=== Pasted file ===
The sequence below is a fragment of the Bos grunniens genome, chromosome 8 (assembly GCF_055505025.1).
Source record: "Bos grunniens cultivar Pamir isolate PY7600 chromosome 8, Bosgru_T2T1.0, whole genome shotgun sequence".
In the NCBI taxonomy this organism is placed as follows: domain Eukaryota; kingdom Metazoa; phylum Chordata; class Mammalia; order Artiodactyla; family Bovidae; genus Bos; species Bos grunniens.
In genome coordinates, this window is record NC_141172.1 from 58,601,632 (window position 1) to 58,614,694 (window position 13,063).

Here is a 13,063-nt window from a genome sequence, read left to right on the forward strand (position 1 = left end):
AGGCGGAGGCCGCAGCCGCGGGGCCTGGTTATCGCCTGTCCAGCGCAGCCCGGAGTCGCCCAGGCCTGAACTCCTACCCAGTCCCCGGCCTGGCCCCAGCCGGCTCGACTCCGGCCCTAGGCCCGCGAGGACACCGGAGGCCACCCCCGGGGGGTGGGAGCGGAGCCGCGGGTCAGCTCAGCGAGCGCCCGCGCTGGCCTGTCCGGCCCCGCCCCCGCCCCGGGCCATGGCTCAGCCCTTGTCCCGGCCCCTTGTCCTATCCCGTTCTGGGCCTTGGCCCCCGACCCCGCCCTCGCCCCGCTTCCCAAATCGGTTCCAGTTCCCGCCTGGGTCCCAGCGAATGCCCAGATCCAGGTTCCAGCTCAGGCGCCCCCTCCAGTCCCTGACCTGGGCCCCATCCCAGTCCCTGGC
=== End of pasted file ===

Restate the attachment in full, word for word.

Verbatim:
The sequence below is a fragment of the Bos grunniens genome, chromosome 8 (assembly GCF_055505025.1).
Source record: "Bos grunniens cultivar Pamir isolate PY7600 chromosome 8, Bosgru_T2T1.0, whole genome shotgun sequence".
In the NCBI taxonomy this organism is placed as follows: domain Eukaryota; kingdom Metazoa; phylum Chordata; class Mammalia; order Artiodactyla; family Bovidae; genus Bos; species Bos grunniens.
In genome coordinates, this window is record NC_141172.1 from 58,601,632 (window position 1) to 58,614,694 (window position 13,063).

Here is a 13,063-nt window from a genome sequence, read left to right on the forward strand (position 1 = left end):
AGGCGGAGGCCGCAGCCGCGGGGCCTGGTTATCGCCTGTCCAGCGCAGCCCGGAGTCGCCCAGGCCTGAACTCCTACCCAGTCCCCGGCCTGGCCCCAGCCGGCTCGACTCCGGCCCTAGGCCCGCGAGGACACCGGAGGCCACCCCCGGGGGGTGGGAGCGGAGCCGCGGGTCAGCTCAGCGAGCGCCCGCGCTGGCCTGTCCGGCCCCGCCCCCGCCCCGGGCCATGGCTCAGCCCTTGTCCCGGCCCCTTGTCCTATCCCGTTCTGGGCCTTGGCCCCCGACCCCGCCCTCGCCCCGCTTCCCAAATCGGTTCCAGTTCCCGCCTGGGTCCCAGCGAATGCCCAGATCCAGGTTCCAGCTCAGGCGCCCCCTCCAGTCCCTGACCTGGGCCCCATCCCAGTCCCTGGC